Darby Street outdoor dining transformation begins
Newcastle's renowned "eat street" precinct on Darby Street in Cooks Hill will come alive as part of a six-month trial with extended outdoor dining facilities, community focused events and improved pedestrian and cycling infrastructure under the Streets as Shared Spaces initiative.
The start of Darby Street’s transformation was officially launched today by Newcastle Deputy Lord Mayor Declan Clausen.
The trial will calm traffic and bring diners out onto the street as the extended footpath dining areas commence.
Newcastle ord Mayor Nuatali Nelmes said the Darby Street trial is part of the Streets as Shared Spaces initiative and aims to test and build innovative ideas that attract people back into public spaces, in a safer way.
“Novocastrians are changing the way they explore and connect. Residents are walking and cycling more, and this means that we need to have a larger focus on providing spaces that are safe, green, welcoming, and accessible,” Cr Nelmes said.
Deputy Lord Mayor Declan Clausen said the temporary nature of the works allowed the City of Newcastle to trial these pilot projects with the support and feedback from the community and local businesses.
“By implementing this trial, we hope to gain valuable insights that will allow us to plan for long-term positive change across the City’s Local Centres Renewal Program which delivers attractive, vibrant, and healthy open spaces.”
A large 120m2 temporary dining platform, built using recycled materials, has been placed over several car parks between the Sanctum and Goldbergs restaurants. The new dining platform allows businesses to more than double their outdoor dining space and frees up the footpath for pedestrians, providing an immediate boost to local cafes and restaurants.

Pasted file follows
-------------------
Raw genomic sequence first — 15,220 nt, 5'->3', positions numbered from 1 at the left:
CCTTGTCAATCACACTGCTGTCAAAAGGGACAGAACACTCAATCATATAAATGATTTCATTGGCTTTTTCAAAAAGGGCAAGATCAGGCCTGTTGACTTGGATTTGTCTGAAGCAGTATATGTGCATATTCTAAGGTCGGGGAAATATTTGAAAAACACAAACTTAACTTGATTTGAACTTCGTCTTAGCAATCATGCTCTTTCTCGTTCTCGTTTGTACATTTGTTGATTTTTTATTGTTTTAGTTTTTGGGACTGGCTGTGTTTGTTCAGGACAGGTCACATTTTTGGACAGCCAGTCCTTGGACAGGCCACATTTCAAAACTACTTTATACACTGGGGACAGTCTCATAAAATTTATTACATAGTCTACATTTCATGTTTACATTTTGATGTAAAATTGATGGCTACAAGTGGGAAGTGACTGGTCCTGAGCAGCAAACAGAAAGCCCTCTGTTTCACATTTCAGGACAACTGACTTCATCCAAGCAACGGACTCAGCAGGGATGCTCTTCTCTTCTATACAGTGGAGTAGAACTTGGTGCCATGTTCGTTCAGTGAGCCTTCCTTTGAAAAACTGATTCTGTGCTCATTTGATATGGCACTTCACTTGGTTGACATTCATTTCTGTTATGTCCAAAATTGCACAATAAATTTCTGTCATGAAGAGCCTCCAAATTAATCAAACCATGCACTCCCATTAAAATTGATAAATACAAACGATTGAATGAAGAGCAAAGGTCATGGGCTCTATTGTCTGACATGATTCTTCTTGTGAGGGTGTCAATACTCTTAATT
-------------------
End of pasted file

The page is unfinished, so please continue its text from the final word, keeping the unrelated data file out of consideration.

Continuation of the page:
Further along Darby Street, a new pedestrian crossing safely leads visitors to the re-energised Darby Headphones Courtyard. New street furniture, lighting, surfacing, and public art in the courtyard encourages people to visit, stay and connect.
A condition of the NSW Government grant required Darby St speed to be reduced. Transport for NSW have approved a temporary 30km/hr speed reduction for approximately 400 metres of Darby St, between the Newcastle Art Gallery and 188 Darby St.
Co-Owner of Three Monkeys café on Darby Street, Anthony Strachan said he is hopeful the trial will draw more people to the precinct and help showcase all that Darby Street has to offer.
“The last couple of years have been extremely challenging for all small businesses. We are already seeing people come back into the city and we are hoping this trial will lead to more excitement and an enhanced Darby Street experience,” Mr Strachan said.
To assist with availability of short-term free parking in the area, temporary drop off and pick up zones will be installed near to Council Street and car parking spaces to the rear of the Newcastle Library will be converted to 2P free spaces for the duration of the trial, offsetting carparks impacted by the temporary dining platform.
The trial will celebrate Darby Street's link to culture, art, music and food through a series of events including, temporary pavement murals and a pavement art competition by Chalk the Walk as part of the New Annual Festival and a free day of activities at the Darby Street, Street Party on the corner of Council Street, Saturday 15 October 2022.
More details on the Darby Street, Streets as Shared Spaces trial events can be found at whatson.newcastle.nsw.gov.au
The trial has been made possible with a $500,000 grant from the NSW Government through the Streets as Shared Spaces program (Round 2) and funding from the City of Newcastle Urban Centres Revitalisation Program.